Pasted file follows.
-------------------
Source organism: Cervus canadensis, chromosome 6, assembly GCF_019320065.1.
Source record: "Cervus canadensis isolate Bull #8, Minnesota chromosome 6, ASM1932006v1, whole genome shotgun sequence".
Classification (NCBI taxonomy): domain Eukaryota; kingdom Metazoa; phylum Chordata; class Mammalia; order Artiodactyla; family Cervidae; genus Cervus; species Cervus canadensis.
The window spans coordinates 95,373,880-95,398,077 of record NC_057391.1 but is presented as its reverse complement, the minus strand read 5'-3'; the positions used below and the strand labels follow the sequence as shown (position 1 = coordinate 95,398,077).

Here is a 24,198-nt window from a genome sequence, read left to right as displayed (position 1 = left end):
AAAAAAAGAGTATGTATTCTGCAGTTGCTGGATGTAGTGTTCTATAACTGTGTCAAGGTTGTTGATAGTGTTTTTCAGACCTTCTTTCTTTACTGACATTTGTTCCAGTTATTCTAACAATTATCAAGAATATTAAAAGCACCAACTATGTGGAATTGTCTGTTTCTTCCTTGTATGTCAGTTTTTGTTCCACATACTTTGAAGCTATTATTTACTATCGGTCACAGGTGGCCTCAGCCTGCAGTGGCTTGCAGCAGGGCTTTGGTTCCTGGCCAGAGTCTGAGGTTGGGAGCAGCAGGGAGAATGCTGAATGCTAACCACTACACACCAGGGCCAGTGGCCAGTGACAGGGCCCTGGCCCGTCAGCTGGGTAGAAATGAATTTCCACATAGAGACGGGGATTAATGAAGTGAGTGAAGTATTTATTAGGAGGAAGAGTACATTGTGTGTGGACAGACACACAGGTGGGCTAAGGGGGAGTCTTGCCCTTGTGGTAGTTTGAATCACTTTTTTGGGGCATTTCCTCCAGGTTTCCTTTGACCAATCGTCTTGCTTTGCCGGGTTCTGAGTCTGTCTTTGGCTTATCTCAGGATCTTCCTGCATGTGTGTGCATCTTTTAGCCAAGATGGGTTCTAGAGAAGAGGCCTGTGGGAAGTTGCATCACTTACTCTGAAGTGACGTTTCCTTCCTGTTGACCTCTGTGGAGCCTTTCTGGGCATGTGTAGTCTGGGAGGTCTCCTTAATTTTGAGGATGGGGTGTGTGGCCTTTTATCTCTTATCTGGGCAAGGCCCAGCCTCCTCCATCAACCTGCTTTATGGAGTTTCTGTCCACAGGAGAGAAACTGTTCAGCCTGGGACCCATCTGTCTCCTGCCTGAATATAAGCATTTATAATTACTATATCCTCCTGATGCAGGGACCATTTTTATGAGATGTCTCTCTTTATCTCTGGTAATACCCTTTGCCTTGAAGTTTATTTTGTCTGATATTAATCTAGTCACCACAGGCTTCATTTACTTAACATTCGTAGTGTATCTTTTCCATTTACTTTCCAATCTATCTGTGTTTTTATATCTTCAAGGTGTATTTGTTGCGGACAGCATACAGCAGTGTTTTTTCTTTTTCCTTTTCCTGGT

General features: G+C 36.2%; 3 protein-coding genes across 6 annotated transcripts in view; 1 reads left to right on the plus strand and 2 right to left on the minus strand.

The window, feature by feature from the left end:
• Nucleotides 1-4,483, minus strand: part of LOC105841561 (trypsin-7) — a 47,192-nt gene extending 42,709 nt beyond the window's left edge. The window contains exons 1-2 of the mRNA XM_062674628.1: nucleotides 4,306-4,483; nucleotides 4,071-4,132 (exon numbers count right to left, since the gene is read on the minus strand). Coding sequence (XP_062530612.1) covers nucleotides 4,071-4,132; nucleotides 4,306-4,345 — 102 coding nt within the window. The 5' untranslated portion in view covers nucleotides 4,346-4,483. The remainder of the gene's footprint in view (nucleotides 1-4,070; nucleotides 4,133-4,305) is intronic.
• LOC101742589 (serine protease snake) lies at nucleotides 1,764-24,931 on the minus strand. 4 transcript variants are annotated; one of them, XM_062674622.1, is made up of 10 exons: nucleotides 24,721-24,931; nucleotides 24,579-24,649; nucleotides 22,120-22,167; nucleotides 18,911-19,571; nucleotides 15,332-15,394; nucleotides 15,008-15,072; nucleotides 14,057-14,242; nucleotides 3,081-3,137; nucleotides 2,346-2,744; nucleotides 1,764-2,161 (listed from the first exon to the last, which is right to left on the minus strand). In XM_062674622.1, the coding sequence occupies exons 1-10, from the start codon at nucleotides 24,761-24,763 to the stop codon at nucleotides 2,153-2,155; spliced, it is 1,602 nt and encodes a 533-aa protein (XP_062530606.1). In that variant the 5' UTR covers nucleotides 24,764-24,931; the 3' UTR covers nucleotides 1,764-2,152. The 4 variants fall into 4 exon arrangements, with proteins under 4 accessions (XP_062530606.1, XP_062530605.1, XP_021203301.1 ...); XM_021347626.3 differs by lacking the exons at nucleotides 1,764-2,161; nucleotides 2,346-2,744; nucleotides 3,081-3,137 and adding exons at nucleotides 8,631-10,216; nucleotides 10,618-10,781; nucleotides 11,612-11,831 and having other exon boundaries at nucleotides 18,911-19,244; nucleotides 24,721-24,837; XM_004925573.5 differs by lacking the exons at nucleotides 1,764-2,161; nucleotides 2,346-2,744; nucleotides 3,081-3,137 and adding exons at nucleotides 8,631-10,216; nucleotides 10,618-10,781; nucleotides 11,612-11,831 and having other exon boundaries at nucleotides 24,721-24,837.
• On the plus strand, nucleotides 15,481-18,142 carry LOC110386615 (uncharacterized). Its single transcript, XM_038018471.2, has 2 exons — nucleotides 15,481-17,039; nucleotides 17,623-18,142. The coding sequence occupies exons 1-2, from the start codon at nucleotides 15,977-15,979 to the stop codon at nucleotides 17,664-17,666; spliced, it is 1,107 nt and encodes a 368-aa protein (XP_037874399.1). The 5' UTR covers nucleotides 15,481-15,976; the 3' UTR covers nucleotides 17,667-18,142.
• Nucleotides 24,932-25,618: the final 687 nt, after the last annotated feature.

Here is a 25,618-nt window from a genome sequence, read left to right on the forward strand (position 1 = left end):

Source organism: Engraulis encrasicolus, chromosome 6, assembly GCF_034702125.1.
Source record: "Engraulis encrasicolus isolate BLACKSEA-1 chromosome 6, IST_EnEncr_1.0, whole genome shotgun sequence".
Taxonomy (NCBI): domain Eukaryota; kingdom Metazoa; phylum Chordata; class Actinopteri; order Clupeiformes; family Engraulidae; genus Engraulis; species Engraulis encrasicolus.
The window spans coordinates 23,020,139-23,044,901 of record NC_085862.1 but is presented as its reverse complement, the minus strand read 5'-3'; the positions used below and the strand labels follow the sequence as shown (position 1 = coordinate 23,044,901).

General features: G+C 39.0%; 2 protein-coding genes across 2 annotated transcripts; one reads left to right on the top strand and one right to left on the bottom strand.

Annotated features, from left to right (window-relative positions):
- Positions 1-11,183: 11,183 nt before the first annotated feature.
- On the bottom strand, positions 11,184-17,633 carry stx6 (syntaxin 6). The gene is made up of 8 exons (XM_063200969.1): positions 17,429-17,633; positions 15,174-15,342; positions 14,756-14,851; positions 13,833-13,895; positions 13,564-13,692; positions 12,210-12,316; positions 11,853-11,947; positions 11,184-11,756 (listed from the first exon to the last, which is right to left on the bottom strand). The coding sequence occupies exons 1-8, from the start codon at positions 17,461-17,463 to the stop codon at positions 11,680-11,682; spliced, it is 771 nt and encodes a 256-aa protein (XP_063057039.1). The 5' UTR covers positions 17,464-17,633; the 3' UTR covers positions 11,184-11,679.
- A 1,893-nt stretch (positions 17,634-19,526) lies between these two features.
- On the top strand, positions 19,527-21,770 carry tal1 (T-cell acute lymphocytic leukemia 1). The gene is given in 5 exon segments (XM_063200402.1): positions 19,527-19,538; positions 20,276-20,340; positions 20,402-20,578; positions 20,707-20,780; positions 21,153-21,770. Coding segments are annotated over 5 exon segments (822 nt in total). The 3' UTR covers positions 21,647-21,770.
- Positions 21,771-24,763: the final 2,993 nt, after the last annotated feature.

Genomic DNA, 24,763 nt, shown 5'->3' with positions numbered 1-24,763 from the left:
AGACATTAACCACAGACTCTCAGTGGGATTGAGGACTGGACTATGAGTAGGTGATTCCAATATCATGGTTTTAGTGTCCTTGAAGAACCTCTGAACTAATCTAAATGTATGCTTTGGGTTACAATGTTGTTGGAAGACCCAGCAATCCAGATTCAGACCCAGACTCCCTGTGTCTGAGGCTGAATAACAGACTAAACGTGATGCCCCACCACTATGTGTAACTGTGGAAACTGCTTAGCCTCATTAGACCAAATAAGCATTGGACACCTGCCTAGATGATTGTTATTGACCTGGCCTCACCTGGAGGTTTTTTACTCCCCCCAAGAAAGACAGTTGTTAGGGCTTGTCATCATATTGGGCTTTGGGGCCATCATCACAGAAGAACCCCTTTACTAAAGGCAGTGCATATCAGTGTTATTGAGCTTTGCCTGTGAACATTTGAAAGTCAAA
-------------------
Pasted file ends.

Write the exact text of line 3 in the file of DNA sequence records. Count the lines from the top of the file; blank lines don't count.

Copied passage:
Classification (NCBI taxonomy): domain Eukaryota; kingdom Metazoa; phylum Chordata; class Mammalia; order Artiodactyla; family Cervidae; genus Cervus; species Cervus canadensis.